Financing, traffic and sea-level rise challenge South Florida developers in today’s market: TRD panel

“From our point of view, buy cash, be very well financed;” Shahab Karmely

TRD MIAMI /
Apr.April 20, 2017 04:40 PM

Developers are embracing a Trump presidency and its potential impact on new development in South Florida amid a slow market.

Louise Sunshine, Shahab Karmely, Jimmy Tate and Jerry Hollo discussed financing their projects in the current market, and challenges like traffic congestion and sea-level rise, during The Real Deal’s Broward County Real Estate Showcase & Forum on Thursday.

Tightening costs are key to operating in a tougher lending environment, the developers said during the first panel, which covered the economics of new development amid a new administration and continuing global market fluctuation.

Hollo, whose firm Florida East Coast Realty is building the tallest residential tower south of Manhattan, Panorama Tower, said sponsorship is a big issue. “They’re going to make sure you have a track record of being able to finish a project,” he said. FECR secured one of the biggest construction loans this cycle in 2015 for Panorama, which is slated to open later this year.

“From our point of view, buy cash, be very well financed,” Karmely, who’s developing One River Point on the Miami River, said. He said the presales model is one of the main points that drew him to South Florida.

Sunshine, wearing sunglasses, chimed in. “I’d like to think I really developed the art of the presale in New York City,” later adding that she doesn’t believe the “art of the presale” has completely developed in South Florida.

At the Four Seasons in Fort Lauderdale, presales stand at about 25 percent and at the Four Seasons in Surfside, which is just starting to record closings, the project is about 85 percent presold, according to Sunshine.

In a slow market, Sunshine said location is the most important. “I was taught that Trump buildings were worth $1,000 per square foot more than the buildings next door and I had to justify the reasons why that was so,” Sunshine, a strategic adviser for Fort Partners, said during the panel at the Design Center of the Americas in Dania Beach. “Brokers should always be looking to create value rather than to lessen value.”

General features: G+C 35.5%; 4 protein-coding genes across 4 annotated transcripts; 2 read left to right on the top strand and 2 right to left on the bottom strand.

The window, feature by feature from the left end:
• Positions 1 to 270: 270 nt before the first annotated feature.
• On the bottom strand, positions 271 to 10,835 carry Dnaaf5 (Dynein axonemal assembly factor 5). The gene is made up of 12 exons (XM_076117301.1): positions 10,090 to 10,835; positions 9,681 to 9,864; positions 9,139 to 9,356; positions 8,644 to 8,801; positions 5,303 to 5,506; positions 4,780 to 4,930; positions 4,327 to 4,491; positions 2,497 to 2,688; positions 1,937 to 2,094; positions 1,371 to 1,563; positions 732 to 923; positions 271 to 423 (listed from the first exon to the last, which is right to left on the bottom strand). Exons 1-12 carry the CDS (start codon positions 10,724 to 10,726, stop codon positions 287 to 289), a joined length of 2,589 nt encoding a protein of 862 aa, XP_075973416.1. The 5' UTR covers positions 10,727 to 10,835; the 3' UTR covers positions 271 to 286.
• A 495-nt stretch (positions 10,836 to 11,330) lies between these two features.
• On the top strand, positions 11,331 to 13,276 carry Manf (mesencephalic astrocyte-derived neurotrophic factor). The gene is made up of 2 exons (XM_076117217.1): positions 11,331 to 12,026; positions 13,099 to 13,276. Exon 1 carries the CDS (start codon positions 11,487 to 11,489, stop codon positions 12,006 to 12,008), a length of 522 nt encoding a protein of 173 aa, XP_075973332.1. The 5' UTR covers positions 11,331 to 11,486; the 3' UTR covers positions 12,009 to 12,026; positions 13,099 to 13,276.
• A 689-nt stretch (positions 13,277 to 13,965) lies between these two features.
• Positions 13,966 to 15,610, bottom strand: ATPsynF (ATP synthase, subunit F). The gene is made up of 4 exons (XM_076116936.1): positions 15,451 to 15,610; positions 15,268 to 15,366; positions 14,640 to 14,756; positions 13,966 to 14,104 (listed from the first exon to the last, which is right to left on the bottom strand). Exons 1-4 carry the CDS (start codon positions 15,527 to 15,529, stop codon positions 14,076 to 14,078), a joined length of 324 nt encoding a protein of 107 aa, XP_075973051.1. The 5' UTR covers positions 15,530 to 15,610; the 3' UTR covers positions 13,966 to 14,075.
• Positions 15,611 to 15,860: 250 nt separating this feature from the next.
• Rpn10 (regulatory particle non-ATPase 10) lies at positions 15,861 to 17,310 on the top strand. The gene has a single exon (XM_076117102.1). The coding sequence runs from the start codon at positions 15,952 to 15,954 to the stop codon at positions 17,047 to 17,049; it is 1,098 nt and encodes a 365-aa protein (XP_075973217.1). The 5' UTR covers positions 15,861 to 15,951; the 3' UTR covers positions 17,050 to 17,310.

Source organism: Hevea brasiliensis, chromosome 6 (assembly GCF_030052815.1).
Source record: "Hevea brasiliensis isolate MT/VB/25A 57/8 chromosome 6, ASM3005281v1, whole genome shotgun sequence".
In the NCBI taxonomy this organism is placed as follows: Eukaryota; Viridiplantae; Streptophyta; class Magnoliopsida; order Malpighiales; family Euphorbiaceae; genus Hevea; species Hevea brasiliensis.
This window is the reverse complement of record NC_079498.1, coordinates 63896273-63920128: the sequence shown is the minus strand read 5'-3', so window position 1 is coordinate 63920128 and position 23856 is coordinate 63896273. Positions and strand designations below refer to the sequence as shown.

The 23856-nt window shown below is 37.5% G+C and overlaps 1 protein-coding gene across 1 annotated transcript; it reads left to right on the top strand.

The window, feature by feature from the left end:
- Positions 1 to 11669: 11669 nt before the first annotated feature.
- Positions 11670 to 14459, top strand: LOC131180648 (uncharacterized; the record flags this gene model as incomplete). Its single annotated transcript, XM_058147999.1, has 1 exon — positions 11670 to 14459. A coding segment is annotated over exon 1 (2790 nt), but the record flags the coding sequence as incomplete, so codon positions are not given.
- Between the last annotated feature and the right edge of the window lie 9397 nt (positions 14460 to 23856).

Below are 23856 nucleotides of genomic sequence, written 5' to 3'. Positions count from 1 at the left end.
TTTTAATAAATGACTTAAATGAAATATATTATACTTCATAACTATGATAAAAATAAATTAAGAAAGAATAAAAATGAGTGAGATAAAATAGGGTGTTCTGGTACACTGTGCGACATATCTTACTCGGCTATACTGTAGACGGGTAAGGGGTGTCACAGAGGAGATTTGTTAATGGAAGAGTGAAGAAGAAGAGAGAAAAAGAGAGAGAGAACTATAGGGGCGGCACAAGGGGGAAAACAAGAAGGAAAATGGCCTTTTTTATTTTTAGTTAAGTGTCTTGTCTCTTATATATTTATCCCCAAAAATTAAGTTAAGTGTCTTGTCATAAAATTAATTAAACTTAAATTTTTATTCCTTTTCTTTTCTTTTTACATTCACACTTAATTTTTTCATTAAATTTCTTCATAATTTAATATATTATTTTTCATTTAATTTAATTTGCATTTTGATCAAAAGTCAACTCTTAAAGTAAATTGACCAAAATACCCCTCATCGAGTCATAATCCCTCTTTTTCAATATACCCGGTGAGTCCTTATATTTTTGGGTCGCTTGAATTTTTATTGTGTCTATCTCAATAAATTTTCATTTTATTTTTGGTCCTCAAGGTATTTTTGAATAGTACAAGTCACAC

The president’s campaign promises, which include tax reform, investing in infrastructure, and changes to Dodd-Frank, “should help spur growth,” Tate said. Tate’s projects include the proposed redevelopment of the Bahia Mar resort and marina.

But developer Jerry Hollo, whose firm is building Panorama Tower in Brickell, said the president’s unpredictability is problematic. “Certainty is more important than uncertainty,” he said.

Tate and others don’t expect the market to crash like it did in 2007 and 2008, but ebb and flow. Distressed opportunities are fewer than in the last cycle, and his advice was to focus on commercial when residential slows down, and vice versa. “You will see there’s always opportunities. We’re not just a one-trick pony.”

When getting projects approved, Tate said traffic is a big issue. So is sea-level rise. “I wasn’t going to mention sea-level rise,” he said, replying to a question from the audience. “Obviously, it’s a concern. It’s something we all need to pay attention to. As a developer, I believe we can develop our way out of it,” by raising roads and properties.

Bahia Mar’s sea walls are at 3.9 feet, and Tate plans to raise them by about 2.5 feet. But Fort Lauderdale’s code doesn’t allow for sea walls taller than 5 feet.

Generally, the panelists said they aren’t seeing elements of shakiness, and few examples of projects that have imploded.

Karmely may have said it best, comparing development to surfing. “There are times you’re out there and it’s smooth and everyone is catching a ride, and there are times you’re being held under…. Don’t panic …. You’re going to catch another wave.”


Related Articles

arrow_forward_ios
From left: Jorge Pérez, Stuart Miller, Craig Robins, Louise Sunshine, and Russell Galbut,(Credit: Patrick McMullan via Getty Images)

Here are the South Florida real estate players who donated to candidates in 2020

Here are the South Florida real estate players who donated to candidates in 2020
Southland Mall, 20505 South Dixie Highway in Cutler Bay with JLL's Tom Hall and Danny Finkle (Google Maps, JLL)

Southland Mall’s troubled $65M CMBS loan for sale

Southland Mall’s troubled $65M CMBS loan for sale
Alan Ojeda and 8894 NW 44 Street in Sunrise (Google Maps)

Rilea Group scores $46M construction loan for Sunrise apartments

Rilea Group scores $46M construction loan for Sunrise apartments
Louise Sunshine with 10225 Collins Avenue

Louise Sunshine buys oceanfront Bal Harbour condo

Louise Sunshine buys oceanfront Bal Harbour condo
Yard 8 and Wood Partners CEO Joseph Keough (Courtesy of ACRE)

Wood Partners lands $86M refi for Midtown Miami apartments

Wood Partners lands $86M refi for Midtown Miami apartments
Masoud Shojaee and a rendering of Shoma Village 

Shoma Group scores $67M loan for mixed-use Hialeah project

Shoma Group scores $67M loan for mixed-use Hialeah project
Housing Trust Group CEO and president Matt Rieger and Hudson Village renderings

HTG scores financing for Hollywood affordable housing project

HTG scores financing for Hollywood affordable housing project
 Rendering of Father Marquess-Barry Apartments with Matt Rieger

HTG scores financing for senior affordable housing in Overtown

HTG scores financing for senior affordable housing in Overtown
arrow_forward_ios

The Deal's newsletters give you the latest scoops, fresh headlines, marketing data, and things to know within the industry.

Loading...